SEE: BABY DRIVER
Let’s get the criticisms out of the way first: the love interest (Lily James) is a thinly-drawn blank and the ending feels alien to the rest of the piece. That being said, few filmmakers know how to compose and cut together an action sequence like Edgar Wright (Hot Fuzz), whose Baby Driver features one exhilarating chase after another. This action-thriller about a music-fuelled, baby-faced getaway driver who runs afoul of a gang of dangerous bank robbers, led by a fantastic Jon Hamm, operates at Autobahn speed, boasting the most impressive onscreen car work since Ronin. Buckle up and enjoy the ride.
SKIP: THE LITTLE HOURS
Aubrey Plaza is one of the most gifted comedians alive, whose unique rhythms and timing are always a sight to behold. Hell, she even made the messy Mike and Dave Need Wedding Dates watchable. And she almost carries this Decameron-inspired sex romp—about a trio of horny, curse-happy nuns who begin dropping their habits like wild when a hot manservant (Dave Franco) stumbles upon their convent—across the finish line. But alas, despite the considerable talents involved, with Plaza joined by Alison Brie, Kate Micucci, John C. Reilly, Molly Shannon, Nick Offerman, and Fred Armisen, this one doesn’t quite soar.
SEE: THE BEGUILED
Look, I understand the criticism. It is slightly problematic when privileged white women romanticize the Plantation Era (see: Blake Lively), since it faintly echoes how so many white women turned a blind eye to the brutalities of slavery. That being said, Sofia Coppola is one of our finest female filmmakers, who’s brought a bevy of finely-etched woman characters to the screen. She brings several more to the fore in this beautifully-rendered drama about a group of women at an abandoned girls’ school in Virginia during the Civil War whose lives are turned upside down by the arrival of a wounded Union soldier (Colin Farrell). What follows is a spellbinding study of female desire, toxic masculinity, jealousy, and sisterhood, featuring bravura turns by Nicole Kidman and Kirsten Dunst as the resident schoolmistresses.
SKIP: ROUGH NIGHT
Your viewing environment can greatly affect the way you perceive a film. Even the most hardened of critics can succumb to “festival fever,” where the energy of the crowd and overall heightened atmosphere tips the scales in the movie’s favor. I saw Rough Night at a rooftop in Brooklyn, surrounded by mostly women. We’d all been plied with booze prior to the screening, and yet, I still came away disappointed by the movie. Despite being a big fan of all the women involved—Scarlett Johansson, Kate McKinnon, Jillian Bell, Ilana Glazer, Zoe Kravitz—this screwball comedy about a bunch of gals on a bachelorette trip to Miami who accidentally kill a stripper is crammed with tired gags, and the cast’s considerable talents are largely wasted. It just goes to show that even a seemingly foolproof premise and all-star cast can be let down by a weak script.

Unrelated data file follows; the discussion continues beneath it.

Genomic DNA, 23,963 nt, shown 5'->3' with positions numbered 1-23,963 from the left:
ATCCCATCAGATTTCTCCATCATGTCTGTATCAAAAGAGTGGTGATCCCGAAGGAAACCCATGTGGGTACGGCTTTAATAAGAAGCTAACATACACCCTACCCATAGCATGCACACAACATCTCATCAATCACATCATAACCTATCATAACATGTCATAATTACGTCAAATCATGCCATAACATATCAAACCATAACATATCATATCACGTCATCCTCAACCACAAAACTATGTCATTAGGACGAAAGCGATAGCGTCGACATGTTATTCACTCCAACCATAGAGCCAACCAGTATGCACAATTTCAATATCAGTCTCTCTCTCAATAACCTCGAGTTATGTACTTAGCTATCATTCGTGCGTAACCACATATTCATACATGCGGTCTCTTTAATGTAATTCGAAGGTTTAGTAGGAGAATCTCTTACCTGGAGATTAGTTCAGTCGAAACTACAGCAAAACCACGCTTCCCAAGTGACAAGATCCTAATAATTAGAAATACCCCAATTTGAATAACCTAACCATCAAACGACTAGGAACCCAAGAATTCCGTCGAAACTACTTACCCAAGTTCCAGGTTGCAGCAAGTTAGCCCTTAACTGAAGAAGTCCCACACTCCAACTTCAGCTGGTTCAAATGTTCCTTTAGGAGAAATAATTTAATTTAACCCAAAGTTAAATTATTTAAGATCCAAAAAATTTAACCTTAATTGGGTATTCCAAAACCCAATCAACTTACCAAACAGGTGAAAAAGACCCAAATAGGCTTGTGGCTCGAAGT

SKIP: ALL EYEZ ON ME
One should always be wary of any biopic produced by the estate of a late music legend, whose family will typically demand a deified version of his/her life scrubbed of controversy. Of course, if you don’t have the estate onboard then you can’t use any of the music—a big reason why there hasn’t been a proper biographical movie of Jimi Hendrix or Bob Marley, despite numerous attempts. Despite Demetrius Shipp Jr. serving as a dead ringer for hip-hop icon Tupac Shakur, nailing down many of his mannerisms, All Eyez on Me is a terribly watered-down representation of his life, devoid of the late art student turned gangster rapper’s myriad contradictions. Tupac deserves a far better movie than this, and for that, we’ll probably have to wait for Oscar winner Steve McQueen’s upcoming Pac documentary.